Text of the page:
Didn’t it used to be that I could see those methods when the function was called for different arguments? I think I put an example like this into my tutorial a while back.
Edit: Now I remember, I have to type the argument explicitly.

Not as far as I know (and I just checked that it doesn’t happen in versions as old as Julia 0.5). Maybe you actually defined `foo(x::Real)` and `foo(x::Int)` separately in your tutorial?

3 Likes

So, one solution seems to be replacing that `gas` tuple with a new type. The tuple has different types of objects in it. If I replace the tuple with a single type that explicitly organizes the different gasses, then use a new function on it instead of the `for` loop, the `getindex` blocks go away.

I called the new type `GasPack`. There is still a little bit of empty space above that block though .

1 Like

So would it be correct to say that `f(x::Real) = ...` was equivalent to `f(x::T) where {T<:Real} = ...`?

1 Like

I don’t really understand how to decipher the `@code_warntype` results though. This is the first bit

``````julia> @code_warntype _schwarzschild(1e5, 1, ((CO2,H2O), 10, 667.0, 9.8, 0.03, M))
Variables
#self#::Core.Compiler.Const(_schwarzschild, false)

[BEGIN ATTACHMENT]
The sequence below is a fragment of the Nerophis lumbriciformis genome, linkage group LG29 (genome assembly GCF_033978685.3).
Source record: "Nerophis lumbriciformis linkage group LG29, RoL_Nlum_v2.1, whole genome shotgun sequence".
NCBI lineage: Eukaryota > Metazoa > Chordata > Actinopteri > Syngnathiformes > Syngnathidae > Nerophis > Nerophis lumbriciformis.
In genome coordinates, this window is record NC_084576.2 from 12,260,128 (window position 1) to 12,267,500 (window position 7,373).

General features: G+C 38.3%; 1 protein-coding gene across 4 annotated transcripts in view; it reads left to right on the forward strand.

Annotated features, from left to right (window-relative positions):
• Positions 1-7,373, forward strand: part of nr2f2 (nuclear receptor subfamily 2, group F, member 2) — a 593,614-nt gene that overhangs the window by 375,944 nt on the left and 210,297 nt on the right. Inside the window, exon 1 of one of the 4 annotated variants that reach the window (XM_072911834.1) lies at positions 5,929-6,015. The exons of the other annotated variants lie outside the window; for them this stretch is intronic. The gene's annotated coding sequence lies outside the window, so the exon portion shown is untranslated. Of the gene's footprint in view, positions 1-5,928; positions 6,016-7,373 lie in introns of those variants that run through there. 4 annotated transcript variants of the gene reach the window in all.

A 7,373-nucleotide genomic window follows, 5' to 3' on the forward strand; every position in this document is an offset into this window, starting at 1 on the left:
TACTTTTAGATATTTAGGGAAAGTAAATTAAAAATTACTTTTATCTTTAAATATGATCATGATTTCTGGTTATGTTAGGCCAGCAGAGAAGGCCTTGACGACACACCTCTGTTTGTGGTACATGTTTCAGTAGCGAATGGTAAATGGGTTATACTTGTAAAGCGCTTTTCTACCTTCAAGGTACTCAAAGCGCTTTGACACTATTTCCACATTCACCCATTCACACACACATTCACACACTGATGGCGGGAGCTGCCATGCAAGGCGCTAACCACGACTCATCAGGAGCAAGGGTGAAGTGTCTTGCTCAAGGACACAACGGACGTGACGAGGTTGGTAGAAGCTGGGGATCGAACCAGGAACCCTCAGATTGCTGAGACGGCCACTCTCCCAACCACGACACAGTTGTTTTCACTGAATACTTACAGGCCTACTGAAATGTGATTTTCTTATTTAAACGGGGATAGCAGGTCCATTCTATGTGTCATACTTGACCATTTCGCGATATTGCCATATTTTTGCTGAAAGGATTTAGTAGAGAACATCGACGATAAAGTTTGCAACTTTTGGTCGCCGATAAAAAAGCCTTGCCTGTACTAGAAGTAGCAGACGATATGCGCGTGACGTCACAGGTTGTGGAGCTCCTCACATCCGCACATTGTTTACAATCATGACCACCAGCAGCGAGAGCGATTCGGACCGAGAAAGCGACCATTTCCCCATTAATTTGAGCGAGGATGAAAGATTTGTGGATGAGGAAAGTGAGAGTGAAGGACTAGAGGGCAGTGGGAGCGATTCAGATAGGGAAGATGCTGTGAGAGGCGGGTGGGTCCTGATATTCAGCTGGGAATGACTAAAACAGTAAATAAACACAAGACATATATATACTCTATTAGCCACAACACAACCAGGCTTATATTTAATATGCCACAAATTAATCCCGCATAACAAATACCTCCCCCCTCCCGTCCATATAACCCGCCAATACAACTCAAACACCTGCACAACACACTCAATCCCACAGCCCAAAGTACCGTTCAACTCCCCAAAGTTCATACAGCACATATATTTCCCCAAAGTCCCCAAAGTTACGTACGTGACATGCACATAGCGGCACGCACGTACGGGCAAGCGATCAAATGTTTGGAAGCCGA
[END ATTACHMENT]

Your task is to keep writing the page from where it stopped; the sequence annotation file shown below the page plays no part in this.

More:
P@_2::Float64
I::Int64
@_5::Int64
gas::Tuple{MinorGas,VariableGas{var"#1#2"}}
idx::Int64
ν::Float64
g::Float64
μ::Float64
T::Float64
σ::Float64
@_14::Union{Nothing, Tuple{Int64,Int64}}
i::Int64
P@_16::Float64
``````

what is `@_14`?

I think that’s a temp variable found somewhere in the body below. Could it be that MinorGas is not a completely concrete type? A tuple should work as well as a struct with two entries in terms of compilation and type inference, but if your gas types are abstract or the function you run when calling them is not completely specified by the type, then that’s a type instability

I think this is the basic problem. Indexing into a tuple with different types is generally not type-stable because the type of the result depends on the value of `i`.

I wonder if GitHub - cstjean/Unrolled.jl: Unrolling loops at compile-time would help here?

5 Likes

That seems right.

It also speeds up if, instead of a tuple, the `gas` argument is just a `Vector{AbstractGas}`, where I’ve defined the function for `AbstractGas` that is called inside the `for` loop of `_schwarzschild`.

I think so. They only stop being equivalent when you have them inside type parameters (which are invariant):

``````julia> struct Wrapper{T}; a :: T; end

julia> f(x :: Wrapper{Real}) = x.a
f (generic function with 1 method)

julia> g(x :: Wrapper{T}) where {T<:Real} = x.a
g (generic function with 1 method)

julia> x1 = Wrapper{Real}(1.0)
Wrapper{Real}(1.0)

julia> x2 = Wrapper{Float64}(1.0)
Wrapper{Float64}(1.0)

julia> f(x1)
1.0

julia> f(x2)
ERROR: MethodError: no method matching f(::Wrapper{Float64})
Closest candidates are:
f(::Wrapper{Real}) at REPL[2]:1
Stacktrace:
[1] top-level scope at REPL[7]:1

julia> g(x1)
1.0

julia> g(x2)
1.0
``````

In this case the short way to write `g` would be:

``````julia> h(x :: Wrapper{<:Real}) = x.a
h (generic function with 1 method)

julia> h(x1)
1.0

julia> h(x2)
1.0
``````